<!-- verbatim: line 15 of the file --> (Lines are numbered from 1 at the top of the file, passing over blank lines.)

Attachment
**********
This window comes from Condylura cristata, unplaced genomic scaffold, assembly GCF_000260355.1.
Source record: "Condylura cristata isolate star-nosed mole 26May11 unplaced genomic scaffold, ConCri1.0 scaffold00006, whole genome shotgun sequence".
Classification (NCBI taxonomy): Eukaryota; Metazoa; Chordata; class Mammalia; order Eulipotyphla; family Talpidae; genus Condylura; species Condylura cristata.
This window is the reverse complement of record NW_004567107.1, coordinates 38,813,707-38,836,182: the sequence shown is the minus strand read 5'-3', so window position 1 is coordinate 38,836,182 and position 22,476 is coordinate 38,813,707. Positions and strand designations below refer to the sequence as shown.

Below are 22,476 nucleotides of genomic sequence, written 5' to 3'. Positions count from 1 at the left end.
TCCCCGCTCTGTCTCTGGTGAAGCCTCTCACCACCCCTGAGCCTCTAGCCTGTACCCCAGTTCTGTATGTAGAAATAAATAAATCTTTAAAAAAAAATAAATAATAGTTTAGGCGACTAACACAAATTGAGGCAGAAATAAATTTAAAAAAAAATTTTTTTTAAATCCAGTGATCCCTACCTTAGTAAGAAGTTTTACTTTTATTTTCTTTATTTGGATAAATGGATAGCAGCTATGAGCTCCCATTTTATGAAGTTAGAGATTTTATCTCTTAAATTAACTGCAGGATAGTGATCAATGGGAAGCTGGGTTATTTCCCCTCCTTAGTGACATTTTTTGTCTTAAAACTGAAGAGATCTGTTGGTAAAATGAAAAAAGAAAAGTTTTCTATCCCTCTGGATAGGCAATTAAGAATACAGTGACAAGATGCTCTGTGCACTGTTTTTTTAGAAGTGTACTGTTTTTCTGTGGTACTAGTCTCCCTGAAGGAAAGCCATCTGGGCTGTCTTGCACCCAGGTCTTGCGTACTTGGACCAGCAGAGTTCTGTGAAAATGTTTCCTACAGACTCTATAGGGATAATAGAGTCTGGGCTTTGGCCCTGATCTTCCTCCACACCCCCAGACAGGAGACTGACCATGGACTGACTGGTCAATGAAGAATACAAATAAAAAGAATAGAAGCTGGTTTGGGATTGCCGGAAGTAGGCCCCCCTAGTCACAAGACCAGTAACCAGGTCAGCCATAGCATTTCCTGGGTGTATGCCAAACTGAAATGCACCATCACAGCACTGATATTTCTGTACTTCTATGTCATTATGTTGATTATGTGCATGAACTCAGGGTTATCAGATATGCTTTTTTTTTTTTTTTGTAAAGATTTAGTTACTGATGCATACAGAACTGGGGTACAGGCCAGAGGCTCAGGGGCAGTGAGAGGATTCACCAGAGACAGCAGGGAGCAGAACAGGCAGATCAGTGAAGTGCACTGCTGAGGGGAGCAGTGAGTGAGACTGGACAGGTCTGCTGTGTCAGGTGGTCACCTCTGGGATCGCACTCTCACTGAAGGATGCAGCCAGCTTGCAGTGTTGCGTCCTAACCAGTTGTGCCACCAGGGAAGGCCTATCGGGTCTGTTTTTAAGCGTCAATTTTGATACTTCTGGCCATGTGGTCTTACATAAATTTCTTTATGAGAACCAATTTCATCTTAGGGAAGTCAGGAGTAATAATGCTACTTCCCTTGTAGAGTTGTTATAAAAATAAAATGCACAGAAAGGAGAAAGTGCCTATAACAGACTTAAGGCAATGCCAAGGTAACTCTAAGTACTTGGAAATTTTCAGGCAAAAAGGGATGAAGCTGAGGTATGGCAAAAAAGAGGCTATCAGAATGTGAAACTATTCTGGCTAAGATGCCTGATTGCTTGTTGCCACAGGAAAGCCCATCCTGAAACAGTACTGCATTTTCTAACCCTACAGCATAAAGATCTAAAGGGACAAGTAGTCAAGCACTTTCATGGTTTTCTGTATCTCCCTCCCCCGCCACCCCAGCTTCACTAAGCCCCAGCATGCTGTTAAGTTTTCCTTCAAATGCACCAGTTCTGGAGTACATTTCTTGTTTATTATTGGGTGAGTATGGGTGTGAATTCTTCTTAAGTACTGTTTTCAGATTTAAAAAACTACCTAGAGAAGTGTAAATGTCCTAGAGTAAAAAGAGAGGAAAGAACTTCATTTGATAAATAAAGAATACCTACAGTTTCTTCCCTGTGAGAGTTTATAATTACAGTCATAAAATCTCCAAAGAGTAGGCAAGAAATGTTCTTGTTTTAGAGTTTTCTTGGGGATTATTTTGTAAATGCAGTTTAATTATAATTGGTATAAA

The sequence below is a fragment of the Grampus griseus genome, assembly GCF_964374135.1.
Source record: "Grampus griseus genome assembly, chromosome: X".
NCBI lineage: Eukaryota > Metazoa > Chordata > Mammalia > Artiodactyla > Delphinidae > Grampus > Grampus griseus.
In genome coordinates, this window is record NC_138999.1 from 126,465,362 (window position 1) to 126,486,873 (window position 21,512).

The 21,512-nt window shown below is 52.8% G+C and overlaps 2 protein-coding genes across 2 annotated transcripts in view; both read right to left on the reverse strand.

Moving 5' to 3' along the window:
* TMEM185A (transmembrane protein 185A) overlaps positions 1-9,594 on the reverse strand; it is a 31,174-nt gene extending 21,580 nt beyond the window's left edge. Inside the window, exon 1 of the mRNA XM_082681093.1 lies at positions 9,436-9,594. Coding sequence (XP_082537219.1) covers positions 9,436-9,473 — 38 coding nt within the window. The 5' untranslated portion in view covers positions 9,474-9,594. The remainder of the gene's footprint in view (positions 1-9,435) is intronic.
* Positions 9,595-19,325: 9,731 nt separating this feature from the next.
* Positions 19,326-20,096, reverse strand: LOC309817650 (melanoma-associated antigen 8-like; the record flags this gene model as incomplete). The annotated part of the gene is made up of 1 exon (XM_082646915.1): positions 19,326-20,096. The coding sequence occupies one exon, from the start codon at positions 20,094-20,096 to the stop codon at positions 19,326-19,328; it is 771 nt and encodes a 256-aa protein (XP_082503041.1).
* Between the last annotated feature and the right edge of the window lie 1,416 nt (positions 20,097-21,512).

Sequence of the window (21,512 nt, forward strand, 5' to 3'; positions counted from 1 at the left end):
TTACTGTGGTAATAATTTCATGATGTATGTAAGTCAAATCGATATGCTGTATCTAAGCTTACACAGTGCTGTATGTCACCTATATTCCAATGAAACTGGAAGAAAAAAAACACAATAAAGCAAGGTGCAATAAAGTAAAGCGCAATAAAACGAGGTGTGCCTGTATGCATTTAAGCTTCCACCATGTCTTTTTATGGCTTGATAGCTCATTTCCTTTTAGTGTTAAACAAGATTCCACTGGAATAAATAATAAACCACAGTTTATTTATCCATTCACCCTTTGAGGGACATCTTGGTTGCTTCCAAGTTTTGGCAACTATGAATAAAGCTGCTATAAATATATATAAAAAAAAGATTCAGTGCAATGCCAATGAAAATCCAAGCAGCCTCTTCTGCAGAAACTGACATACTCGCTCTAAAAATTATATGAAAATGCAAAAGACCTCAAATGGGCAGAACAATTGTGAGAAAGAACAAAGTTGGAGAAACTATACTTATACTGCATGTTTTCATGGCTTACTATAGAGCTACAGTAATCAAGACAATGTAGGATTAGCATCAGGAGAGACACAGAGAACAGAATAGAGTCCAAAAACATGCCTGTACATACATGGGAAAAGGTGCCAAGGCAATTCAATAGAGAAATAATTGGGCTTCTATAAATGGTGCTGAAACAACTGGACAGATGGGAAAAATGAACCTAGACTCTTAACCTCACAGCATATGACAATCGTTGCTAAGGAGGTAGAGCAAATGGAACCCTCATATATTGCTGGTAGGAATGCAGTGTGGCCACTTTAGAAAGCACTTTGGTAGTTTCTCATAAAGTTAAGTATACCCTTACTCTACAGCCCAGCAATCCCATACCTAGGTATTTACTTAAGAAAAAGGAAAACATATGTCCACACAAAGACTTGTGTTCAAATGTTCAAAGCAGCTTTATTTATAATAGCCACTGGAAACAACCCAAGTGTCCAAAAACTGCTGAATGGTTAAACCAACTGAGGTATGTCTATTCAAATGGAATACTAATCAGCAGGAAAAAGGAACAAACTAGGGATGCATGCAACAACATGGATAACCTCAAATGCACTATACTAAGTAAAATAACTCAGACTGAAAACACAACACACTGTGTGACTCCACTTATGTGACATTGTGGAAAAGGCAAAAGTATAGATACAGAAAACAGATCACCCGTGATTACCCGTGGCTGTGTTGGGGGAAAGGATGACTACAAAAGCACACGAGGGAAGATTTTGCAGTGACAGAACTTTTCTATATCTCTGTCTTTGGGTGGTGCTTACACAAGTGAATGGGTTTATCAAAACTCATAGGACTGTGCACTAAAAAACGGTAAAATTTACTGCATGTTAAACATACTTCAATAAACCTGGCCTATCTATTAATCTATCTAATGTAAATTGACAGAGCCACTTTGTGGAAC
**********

* Positions 19,326-20,096, reverse strand: LOC309817650 (melanoma-associated antigen 8-like; the record flags this gene model as incomplete). The annotated part of the gene is made up of 1 exon (XM_082646915.1): positions 19,326-20,096. The coding sequence occupies one exon, from the start codon at positions 20,094-20,096 to the stop codon at positions 19,326-19,328; it is 771 nt and encodes a 256-aa protein (XP_082503041.1).